Snow crab imports conquer US market

Snow crab imports from Eastern Canada and Norway have surged along with US demand.

by | July 11, 2024

Filed Under crab | Markets | Trade

Imports from all sources have surged by 36%  

Snow crab is a dominating seafood favorite again at US retail counters and restaurant tables, thanks to a huge surge in imports from other countries. Sixty-six million pounds entered the US through May, with a “remarkable” 38 million pounds coming in during that month alone. 

It  reflects a 36% increase from the 48 million pounds imported during the same time in 2023, according to global crab market guru Les Hodges.

 Snow crab from Eastern Canada made up 88% of the US imports totaling 56.2 million pounds, a surge of 39%.  That was followed by over five million pounds coming from Norway, or 10% of the US imports, reflecting a 36% for the first six months of the year.

“Norway’s exports of snow crab in June dropped 93% to 134,000 pounds in June compared to prior year as inventories shrink,” Hodges wrote in his July 8 newsletter dubbed “Snow crab’s cool conquest of US markets”. 

The value of the snow crab imports from Canada so far totals nearly $419 million and just over $38 million for Norway’s crab, according to US trade data.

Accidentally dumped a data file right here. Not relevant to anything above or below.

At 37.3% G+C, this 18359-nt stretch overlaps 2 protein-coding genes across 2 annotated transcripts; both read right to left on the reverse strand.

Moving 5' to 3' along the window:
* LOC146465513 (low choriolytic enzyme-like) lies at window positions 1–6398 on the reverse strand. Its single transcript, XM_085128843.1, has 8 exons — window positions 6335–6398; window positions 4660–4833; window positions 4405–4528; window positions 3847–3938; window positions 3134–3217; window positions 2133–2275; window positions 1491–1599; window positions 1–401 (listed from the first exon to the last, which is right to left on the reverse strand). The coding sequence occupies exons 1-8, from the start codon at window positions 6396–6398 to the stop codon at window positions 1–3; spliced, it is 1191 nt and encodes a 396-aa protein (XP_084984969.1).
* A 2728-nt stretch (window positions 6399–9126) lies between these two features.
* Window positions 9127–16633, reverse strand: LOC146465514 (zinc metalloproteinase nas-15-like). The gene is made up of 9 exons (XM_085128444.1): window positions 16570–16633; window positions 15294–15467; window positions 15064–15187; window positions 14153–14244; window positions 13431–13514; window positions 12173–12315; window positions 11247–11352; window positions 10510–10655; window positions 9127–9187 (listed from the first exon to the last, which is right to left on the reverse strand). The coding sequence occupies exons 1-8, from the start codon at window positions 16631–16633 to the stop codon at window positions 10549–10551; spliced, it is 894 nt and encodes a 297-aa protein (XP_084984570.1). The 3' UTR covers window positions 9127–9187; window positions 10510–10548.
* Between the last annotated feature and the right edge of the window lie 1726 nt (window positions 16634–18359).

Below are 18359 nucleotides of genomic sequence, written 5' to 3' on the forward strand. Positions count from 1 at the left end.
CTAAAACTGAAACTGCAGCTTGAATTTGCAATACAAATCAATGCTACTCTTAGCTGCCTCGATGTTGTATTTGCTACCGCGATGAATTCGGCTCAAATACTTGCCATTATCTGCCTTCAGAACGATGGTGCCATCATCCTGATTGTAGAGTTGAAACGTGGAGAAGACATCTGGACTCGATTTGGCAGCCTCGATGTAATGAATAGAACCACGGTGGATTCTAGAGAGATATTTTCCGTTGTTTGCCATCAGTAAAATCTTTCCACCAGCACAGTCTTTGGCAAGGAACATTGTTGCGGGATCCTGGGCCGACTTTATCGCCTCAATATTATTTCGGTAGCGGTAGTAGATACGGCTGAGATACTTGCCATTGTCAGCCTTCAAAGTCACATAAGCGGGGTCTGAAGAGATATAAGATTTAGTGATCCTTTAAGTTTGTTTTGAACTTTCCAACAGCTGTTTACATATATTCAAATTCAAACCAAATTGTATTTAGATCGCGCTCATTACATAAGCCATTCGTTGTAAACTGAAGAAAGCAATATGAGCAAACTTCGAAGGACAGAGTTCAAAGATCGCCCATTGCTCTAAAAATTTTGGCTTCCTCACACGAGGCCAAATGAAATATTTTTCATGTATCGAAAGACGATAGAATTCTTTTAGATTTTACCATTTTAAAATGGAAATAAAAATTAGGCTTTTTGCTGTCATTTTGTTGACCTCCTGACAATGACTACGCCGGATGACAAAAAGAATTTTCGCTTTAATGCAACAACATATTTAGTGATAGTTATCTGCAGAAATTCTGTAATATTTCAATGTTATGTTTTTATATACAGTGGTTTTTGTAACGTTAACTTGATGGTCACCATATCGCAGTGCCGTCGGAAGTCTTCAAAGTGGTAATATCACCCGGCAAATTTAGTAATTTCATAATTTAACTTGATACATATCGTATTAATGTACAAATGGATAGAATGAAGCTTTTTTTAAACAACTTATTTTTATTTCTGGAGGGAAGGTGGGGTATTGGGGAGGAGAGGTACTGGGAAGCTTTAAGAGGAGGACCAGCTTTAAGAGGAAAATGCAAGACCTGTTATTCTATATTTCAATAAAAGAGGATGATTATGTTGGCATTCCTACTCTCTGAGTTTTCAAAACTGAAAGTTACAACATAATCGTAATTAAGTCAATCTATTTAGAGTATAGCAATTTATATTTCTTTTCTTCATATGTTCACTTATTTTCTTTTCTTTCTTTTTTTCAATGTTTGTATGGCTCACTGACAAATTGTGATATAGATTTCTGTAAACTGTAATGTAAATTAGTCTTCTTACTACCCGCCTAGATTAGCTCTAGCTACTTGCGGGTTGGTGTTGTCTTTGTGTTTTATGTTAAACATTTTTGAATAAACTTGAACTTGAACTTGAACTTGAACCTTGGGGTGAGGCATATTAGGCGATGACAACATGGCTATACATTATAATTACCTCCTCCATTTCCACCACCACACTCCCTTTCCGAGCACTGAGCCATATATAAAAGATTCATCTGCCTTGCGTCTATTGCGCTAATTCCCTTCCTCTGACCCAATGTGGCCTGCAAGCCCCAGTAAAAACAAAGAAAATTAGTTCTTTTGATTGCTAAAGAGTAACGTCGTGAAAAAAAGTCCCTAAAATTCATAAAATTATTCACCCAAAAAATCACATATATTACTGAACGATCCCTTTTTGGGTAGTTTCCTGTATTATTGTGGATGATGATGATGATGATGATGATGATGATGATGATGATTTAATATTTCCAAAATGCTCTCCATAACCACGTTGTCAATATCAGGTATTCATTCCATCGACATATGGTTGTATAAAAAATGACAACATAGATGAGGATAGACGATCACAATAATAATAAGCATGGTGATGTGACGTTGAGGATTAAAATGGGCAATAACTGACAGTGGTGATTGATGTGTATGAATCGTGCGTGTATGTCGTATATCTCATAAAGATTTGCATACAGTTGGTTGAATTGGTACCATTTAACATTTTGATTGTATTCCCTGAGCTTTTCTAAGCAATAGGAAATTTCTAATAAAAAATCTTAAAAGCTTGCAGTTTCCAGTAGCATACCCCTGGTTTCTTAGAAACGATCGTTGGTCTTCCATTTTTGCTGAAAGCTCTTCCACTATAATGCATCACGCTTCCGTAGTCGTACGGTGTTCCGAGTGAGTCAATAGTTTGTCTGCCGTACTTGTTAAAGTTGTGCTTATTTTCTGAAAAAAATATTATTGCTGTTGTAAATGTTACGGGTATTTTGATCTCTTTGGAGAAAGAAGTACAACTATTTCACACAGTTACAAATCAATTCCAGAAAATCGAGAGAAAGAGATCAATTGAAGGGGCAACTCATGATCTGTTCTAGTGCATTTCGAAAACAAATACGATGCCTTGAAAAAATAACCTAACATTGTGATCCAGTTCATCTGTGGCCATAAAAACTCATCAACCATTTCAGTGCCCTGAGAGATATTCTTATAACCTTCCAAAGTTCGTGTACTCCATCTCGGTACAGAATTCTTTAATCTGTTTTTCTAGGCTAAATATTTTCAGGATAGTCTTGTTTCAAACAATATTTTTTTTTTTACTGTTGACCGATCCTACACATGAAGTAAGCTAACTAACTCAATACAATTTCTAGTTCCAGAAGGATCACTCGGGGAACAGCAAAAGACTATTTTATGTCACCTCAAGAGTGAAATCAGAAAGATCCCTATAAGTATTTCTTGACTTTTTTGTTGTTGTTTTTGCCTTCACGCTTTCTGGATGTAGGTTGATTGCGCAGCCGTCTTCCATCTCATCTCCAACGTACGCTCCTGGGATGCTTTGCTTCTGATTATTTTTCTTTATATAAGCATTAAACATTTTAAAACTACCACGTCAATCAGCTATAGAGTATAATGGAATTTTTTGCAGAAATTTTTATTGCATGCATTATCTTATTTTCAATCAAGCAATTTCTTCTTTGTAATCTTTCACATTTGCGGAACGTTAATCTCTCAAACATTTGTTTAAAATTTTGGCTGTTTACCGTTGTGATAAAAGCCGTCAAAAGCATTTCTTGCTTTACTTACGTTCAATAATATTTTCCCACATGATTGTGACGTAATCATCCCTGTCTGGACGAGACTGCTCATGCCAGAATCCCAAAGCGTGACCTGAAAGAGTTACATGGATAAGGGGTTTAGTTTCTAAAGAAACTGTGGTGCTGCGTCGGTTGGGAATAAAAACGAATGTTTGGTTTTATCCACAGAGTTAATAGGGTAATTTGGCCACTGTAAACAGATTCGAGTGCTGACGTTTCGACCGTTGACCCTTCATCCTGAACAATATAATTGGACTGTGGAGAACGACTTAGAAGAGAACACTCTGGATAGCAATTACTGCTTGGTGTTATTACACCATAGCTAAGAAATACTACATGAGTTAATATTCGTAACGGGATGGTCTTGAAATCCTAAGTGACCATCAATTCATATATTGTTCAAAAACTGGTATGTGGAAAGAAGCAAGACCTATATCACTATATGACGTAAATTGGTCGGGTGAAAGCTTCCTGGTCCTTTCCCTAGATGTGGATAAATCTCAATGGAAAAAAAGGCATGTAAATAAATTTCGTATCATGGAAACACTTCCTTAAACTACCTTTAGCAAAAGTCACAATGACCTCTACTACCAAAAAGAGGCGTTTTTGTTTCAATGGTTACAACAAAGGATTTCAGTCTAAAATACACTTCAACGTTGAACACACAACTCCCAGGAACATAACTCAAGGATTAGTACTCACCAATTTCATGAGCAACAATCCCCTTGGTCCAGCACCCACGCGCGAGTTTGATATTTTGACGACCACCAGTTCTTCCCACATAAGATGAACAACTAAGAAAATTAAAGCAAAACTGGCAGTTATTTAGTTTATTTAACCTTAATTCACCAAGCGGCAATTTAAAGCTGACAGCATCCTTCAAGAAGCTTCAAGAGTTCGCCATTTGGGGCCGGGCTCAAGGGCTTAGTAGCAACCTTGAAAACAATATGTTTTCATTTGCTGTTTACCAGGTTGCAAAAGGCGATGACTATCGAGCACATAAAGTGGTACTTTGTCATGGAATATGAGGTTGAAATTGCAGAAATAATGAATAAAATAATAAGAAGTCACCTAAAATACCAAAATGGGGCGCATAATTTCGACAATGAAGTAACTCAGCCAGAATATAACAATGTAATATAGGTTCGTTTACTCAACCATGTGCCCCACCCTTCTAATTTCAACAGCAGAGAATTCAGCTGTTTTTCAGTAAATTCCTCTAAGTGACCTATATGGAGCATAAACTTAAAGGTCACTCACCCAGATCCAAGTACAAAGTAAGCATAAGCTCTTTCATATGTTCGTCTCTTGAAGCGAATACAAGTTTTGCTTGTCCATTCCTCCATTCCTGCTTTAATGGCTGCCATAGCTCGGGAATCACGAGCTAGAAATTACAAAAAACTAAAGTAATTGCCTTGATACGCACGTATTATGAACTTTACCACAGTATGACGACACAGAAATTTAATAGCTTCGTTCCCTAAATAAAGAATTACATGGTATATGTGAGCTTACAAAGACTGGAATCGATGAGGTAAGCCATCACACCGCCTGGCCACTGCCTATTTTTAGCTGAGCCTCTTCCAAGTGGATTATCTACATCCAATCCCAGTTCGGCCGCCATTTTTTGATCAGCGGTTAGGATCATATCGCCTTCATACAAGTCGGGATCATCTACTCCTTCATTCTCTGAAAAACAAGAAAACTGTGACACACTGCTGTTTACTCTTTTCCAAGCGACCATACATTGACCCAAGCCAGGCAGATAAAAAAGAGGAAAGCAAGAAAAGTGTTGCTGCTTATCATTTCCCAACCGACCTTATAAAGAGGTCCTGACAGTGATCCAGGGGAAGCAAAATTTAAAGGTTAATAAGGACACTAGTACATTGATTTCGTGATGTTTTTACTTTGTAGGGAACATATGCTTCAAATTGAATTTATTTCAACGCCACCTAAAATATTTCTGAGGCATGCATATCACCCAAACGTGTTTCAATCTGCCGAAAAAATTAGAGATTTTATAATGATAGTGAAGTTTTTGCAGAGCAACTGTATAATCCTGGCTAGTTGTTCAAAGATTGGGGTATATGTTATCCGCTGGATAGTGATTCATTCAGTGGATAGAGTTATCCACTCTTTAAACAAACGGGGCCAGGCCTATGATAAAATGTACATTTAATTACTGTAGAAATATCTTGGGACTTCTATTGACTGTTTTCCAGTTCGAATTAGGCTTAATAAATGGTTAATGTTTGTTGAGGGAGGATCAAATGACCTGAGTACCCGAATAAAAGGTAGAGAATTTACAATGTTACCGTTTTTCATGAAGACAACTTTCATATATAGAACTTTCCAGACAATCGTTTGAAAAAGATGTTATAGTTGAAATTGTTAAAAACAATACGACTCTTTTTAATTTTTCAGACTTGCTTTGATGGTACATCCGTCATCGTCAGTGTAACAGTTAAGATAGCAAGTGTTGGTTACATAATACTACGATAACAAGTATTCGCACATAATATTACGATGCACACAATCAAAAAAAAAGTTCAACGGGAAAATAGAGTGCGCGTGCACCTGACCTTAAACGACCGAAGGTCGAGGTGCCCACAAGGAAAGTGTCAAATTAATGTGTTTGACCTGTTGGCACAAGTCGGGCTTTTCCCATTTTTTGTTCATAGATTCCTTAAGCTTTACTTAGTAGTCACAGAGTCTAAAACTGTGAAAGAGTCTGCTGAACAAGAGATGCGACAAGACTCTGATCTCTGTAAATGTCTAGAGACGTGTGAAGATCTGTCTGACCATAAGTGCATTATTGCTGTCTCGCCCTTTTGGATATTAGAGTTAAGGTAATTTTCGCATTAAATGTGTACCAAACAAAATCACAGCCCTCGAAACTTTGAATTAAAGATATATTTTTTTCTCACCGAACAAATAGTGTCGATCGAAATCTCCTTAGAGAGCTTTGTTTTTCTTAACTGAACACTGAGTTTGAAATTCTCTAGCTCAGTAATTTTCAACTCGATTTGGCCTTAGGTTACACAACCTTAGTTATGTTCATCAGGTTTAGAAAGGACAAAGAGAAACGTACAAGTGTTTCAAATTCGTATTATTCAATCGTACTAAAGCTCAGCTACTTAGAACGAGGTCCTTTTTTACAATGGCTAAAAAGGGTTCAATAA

Canada’s total  2024 catch quota for snow crab across all regions is 97,712 metric tons (nearly 215 million pounds), a decrease of  2.6% from 2023. Norway’s snow crab harvest total is 10,300 metric tons (22.66 million pounds).

Canadian prices rose in June, Hodges reported, “with Gulf 5-8 ounce (leg clusters) being 28% percent more expensive than the same period in 2023.  Prices for larger sizes (8+oz) have surged even more, increasing by 60%  due to the absence of Russian crab in the market.  Despite higher prices, imports have remained strong.”

Retail ads for the week of July 2, as reported by Urner Barry, featured snow crab in 75% of major U.S. markets. Feature prices ranged from $6.99 to $11.99 per pound, with the majority under $9.00.

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About Laine

Laine Welch has covered the Alaska fish beat for print and radio since 1988. She also has worked “behind the counter” at retail and wholesale seafood companies in Kodiak and on Cape Cod.


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